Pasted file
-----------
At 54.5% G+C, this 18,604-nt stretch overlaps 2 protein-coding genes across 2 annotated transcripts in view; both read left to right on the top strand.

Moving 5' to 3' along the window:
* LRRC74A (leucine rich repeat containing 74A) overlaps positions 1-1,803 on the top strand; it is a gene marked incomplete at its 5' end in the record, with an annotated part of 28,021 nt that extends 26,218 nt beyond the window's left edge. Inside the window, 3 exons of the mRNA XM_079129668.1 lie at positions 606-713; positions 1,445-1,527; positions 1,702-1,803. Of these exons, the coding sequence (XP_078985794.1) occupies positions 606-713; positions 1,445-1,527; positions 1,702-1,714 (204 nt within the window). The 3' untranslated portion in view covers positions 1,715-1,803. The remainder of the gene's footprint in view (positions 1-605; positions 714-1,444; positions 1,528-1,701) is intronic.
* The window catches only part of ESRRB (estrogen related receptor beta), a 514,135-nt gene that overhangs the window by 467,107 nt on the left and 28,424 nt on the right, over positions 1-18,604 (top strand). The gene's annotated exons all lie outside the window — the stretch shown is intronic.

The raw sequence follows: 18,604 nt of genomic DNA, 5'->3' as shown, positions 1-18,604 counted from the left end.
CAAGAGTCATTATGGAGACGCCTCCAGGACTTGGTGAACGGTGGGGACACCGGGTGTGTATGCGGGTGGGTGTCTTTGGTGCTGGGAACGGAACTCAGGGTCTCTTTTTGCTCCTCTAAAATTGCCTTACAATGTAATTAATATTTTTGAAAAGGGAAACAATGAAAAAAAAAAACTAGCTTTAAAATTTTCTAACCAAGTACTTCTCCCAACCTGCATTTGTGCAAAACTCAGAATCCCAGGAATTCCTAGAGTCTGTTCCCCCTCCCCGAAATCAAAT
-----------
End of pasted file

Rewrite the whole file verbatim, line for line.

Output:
At 54.5% G+C, this 18,604-nt stretch overlaps 2 protein-coding genes across 2 annotated transcripts in view; both read left to right on the top strand.

Moving 5' to 3' along the window:
* LRRC74A (leucine rich repeat containing 74A) overlaps positions 1-1,803 on the top strand; it is a gene marked incomplete at its 5' end in the record, with an annotated part of 28,021 nt that extends 26,218 nt beyond the window's left edge. Inside the window, 3 exons of the mRNA XM_079129668.1 lie at positions 606-713; positions 1,445-1,527; positions 1,702-1,803. Of these exons, the coding sequence (XP_078985794.1) occupies positions 606-713; positions 1,445-1,527; positions 1,702-1,714 (204 nt within the window). The 3' untranslated portion in view covers positions 1,715-1,803. The remainder of the gene's footprint in view (positions 1-605; positions 714-1,444; positions 1,528-1,701) is intronic.
* The window catches only part of ESRRB (estrogen related receptor beta), a 514,135-nt gene that overhangs the window by 467,107 nt on the left and 28,424 nt on the right, over positions 1-18,604 (top strand). The gene's annotated exons all lie outside the window — the stretch shown is intronic.

The raw sequence follows: 18,604 nt of genomic DNA, 5'->3' as shown, positions 1-18,604 counted from the left end.
CAAGAGTCATTATGGAGACGCCTCCAGGACTTGGTGAACGGTGGGGACACCGGGTGTGTATGCGGGTGGGTGTCTTTGGTGCTGGGAACGGAACTCAGGGTCTCTTTTTGCTCCTCTAAAATTGCCTTACAATGTAATTAATATTTTTGAAAAGGGAAACAATGAAAAAAAAAAACTAGCTTTAAAATTTTCTAACCAAGTACTTCTCCCAACCTGCATTTGTGCAAAACTCAGAATCCCAGGAATTCCTAGAGTCTGTTCCCCCTCCCCGAAATCAAAT